|US4236426 *||Jul 18, 1977||Dec 2, 1980||G K T Gesellschaft Fur Kernverfahrenstechnik Mbh||Method and arrangement for the traversing of the critical rotational speeds of elongate rotors|
|US4263819||Aug 22, 1979||Apr 28, 1981||Societe Nationale Industrielle Aerospatiale||Inertial method of centering a constantly circular rim on its hub and corresponding rotary device|
|US4285251||Sep 13, 1978||Aug 25, 1981||U.S. Flywheels, Inc.||Rim for use in flywheels for kinetic energy storage|
|US4300807||Jun 8, 1979||Nov 17, 1981||Societe Nationale Industrielle Aerospatiale||Method and device for balancing rotary bodies with passive radial and active axial magnetic suspension and for orienting their axis of rotation|
|US4324440||Jun 11, 1980||Apr 13, 1982||Man Maschienfabrik Augsburg Nurnberg||Containing bearing for supercritical rotors|
|US4325586||Feb 27, 1980||Apr 20, 1982||Societe Nationale Industrielle Aerospatiale||Electromagnetic process for controlling orientation of a platform and platform for carrying out said process|
|US4329000||Aug 28, 1980||May 11, 1982||Caterpillar Tractor Co.||Self-contained, damped ball bearing assembly|
|US4334718 *||Aug 13, 1980||Jun 15, 1982||Maschinenfabrik Augsburg-Nurnberg Aktiengesellschaft||Coupling bearing for rotors above critical speed|
|US4353602||Nov 8, 1979||Oct 12, 1982||Societe Europeenne De Propulsion||Axial electromagnetic bearing for smooth shafts of large diameter|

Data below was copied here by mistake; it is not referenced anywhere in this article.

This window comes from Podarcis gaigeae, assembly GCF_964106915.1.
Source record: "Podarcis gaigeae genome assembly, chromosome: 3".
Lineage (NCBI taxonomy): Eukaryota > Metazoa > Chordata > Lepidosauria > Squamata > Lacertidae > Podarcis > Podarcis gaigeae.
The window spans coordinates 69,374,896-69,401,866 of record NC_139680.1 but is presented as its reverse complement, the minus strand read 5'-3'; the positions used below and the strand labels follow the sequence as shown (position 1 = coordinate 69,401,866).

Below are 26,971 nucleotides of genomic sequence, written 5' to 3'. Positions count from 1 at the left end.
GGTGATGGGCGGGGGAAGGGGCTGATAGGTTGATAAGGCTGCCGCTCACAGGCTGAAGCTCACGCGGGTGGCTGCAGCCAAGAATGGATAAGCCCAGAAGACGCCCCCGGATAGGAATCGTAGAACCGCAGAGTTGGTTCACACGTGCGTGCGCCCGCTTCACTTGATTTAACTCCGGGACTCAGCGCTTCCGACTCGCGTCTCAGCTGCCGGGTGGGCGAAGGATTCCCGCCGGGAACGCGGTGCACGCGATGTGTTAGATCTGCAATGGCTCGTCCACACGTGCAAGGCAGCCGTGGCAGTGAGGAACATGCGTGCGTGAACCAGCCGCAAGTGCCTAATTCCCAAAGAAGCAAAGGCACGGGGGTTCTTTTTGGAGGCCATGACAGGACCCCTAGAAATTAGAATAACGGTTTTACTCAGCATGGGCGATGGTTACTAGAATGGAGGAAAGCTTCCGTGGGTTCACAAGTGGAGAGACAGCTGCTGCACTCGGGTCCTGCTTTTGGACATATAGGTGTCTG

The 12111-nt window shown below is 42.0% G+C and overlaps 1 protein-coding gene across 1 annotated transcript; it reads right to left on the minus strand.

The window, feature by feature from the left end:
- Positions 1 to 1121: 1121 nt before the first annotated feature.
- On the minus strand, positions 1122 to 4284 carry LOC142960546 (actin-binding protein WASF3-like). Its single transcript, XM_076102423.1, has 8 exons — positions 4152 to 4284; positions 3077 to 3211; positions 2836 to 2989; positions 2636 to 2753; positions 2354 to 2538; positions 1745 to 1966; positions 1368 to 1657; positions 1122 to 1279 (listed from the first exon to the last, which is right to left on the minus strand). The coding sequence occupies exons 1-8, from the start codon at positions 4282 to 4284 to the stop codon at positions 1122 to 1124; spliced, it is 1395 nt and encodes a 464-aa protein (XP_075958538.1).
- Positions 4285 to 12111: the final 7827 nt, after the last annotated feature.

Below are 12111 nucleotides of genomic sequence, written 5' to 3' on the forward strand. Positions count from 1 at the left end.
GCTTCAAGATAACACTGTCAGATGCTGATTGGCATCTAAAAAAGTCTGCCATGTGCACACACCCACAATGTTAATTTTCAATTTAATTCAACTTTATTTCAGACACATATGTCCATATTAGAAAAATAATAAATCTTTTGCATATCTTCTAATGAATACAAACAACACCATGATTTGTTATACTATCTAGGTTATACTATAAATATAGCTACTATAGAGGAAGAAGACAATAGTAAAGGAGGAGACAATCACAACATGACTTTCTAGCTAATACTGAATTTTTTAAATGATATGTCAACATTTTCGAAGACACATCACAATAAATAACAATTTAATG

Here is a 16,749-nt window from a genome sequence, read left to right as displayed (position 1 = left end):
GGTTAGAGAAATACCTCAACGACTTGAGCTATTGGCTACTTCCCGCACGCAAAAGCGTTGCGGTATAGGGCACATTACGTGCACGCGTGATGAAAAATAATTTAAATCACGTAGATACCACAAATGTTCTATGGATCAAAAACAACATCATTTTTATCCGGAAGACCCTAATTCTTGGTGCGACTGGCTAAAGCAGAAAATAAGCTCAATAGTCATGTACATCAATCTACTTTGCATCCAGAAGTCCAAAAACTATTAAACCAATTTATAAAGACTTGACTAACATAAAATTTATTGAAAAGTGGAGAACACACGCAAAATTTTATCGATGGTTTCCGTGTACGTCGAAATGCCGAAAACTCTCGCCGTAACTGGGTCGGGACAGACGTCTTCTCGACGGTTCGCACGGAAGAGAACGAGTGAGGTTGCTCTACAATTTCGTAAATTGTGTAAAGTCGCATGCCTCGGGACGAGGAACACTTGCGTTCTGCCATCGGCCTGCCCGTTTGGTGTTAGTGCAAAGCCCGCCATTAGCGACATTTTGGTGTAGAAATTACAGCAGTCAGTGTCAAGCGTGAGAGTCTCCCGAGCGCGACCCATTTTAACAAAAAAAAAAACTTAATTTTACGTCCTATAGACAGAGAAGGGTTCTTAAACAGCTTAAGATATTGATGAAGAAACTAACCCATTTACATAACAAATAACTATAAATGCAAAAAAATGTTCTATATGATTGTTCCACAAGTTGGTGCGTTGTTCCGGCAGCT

|US4379598 *||Dec 22, 1980||Apr 12, 1983||North American Philips Corporation||Magnetic bearing|
|US4444444||Oct 19, 1981||Apr 24, 1984||Societe Nationale Industrielle Aerospatiale||Equipment for storage of energy under kinetic form and recovery thereof in electric form and method of using such equipment|
|US4511190||Jul 19, 1983||Apr 16, 1985||Societe Nationale Industrielle Aerospatiale||Kinetic wheel arrangement incorporating magnetic bearings, particularly for storing energy|
|US4517505||Feb 3, 1983||May 14, 1985||The United States Of America As Represented By The Administrator Of The National Aeronautics And Space Administration||Varible force, eddy-current or magnetic damper|
|US4520688||Sep 18, 1984||Jun 4, 1985||Honda Giken Kogyo Kabushiki Kaisha||Variable capacity flywheel|
|US4563046||Jun 28, 1984||Jan 7, 1986||Kabushiki Kaisha Toshiba||Flywheel apparatus|
|US4566740||Jul 9, 1984||Jan 28, 1986||Societe Nationale Industrielle Et Aerospatiale||Kinetic wheel arrangement incorporating magnetic suspension provided with means for caging its rotor|
|US4601591||May 14, 1984||Jul 22, 1986||The Garrett Corporation||Elastomeric bearing damper apparatus and associated methods|
|US4668885||Feb 19, 1986||May 26, 1987||Scheller Wilhelm G||Flywheel energy storage device|